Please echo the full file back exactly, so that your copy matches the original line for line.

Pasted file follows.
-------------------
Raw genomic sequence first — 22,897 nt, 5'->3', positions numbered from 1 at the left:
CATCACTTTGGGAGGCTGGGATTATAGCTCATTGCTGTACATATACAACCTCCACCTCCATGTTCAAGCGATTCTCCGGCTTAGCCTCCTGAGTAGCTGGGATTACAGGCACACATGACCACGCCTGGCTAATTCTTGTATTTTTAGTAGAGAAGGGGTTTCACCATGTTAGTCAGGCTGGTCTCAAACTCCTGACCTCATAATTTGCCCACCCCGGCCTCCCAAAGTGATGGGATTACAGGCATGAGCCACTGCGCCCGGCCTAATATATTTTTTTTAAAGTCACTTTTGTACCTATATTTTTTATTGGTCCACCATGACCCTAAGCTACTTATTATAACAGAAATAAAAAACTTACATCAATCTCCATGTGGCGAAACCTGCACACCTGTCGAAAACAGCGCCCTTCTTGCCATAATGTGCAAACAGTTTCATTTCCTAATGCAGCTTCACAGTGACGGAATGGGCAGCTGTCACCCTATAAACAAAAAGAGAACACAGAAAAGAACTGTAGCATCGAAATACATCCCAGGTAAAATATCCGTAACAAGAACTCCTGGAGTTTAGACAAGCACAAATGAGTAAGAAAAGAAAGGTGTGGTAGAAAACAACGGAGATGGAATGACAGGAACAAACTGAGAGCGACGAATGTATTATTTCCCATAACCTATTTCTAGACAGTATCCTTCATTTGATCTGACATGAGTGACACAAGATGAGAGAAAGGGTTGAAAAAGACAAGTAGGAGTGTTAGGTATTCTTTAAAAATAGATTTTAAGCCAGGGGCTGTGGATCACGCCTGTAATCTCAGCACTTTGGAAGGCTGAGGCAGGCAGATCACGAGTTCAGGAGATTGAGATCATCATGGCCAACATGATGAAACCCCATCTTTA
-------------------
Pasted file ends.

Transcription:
Raw genomic sequence first — 22,897 nt, 5'->3', positions numbered from 1 at the left:
CATCACTTTGGGAGGCTGGGATTATAGCTCATTGCTGTACATATACAACCTCCACCTCCATGTTCAAGCGATTCTCCGGCTTAGCCTCCTGAGTAGCTGGGATTACAGGCACACATGACCACGCCTGGCTAATTCTTGTATTTTTAGTAGAGAAGGGGTTTCACCATGTTAGTCAGGCTGGTCTCAAACTCCTGACCTCATAATTTGCCCACCCCGGCCTCCCAAAGTGATGGGATTACAGGCATGAGCCACTGCGCCCGGCCTAATATATTTTTTTTAAAGTCACTTTTGTACCTATATTTTTTATTGGTCCACCATGACCCTAAGCTACTTATTATAACAGAAATAAAAAACTTACATCAATCTCCATGTGGCGAAACCTGCACACCTGTCGAAAACAGCGCCCTTCTTGCCATAATGTGCAAACAGTTTCATTTCCTAATGCAGCTTCACAGTGACGGAATGGGCAGCTGTCACCCTATAAACAAAAAGAGAACACAGAAAAGAACTGTAGCATCGAAATACATCCCAGGTAAAATATCCGTAACAAGAACTCCTGGAGTTTAGACAAGCACAAATGAGTAAGAAAAGAAAGGTGTGGTAGAAAACAACGGAGATGGAATGACAGGAACAAACTGAGAGCGACGAATGTATTATTTCCCATAACCTATTTCTAGACAGTATCCTTCATTTGATCTGACATGAGTGACACAAGATGAGAGAAAGGGTTGAAAAAGACAAGTAGGAGTGTTAGGTATTCTTTAAAAATAGATTTTAAGCCAGGGGCTGTGGATCACGCCTGTAATCTCAGCACTTTGGAAGGCTGAGGCAGGCAGATCACGAGTTCAGGAGATTGAGATCATCATGGCCAACATGATGAAACCCCATCTTTA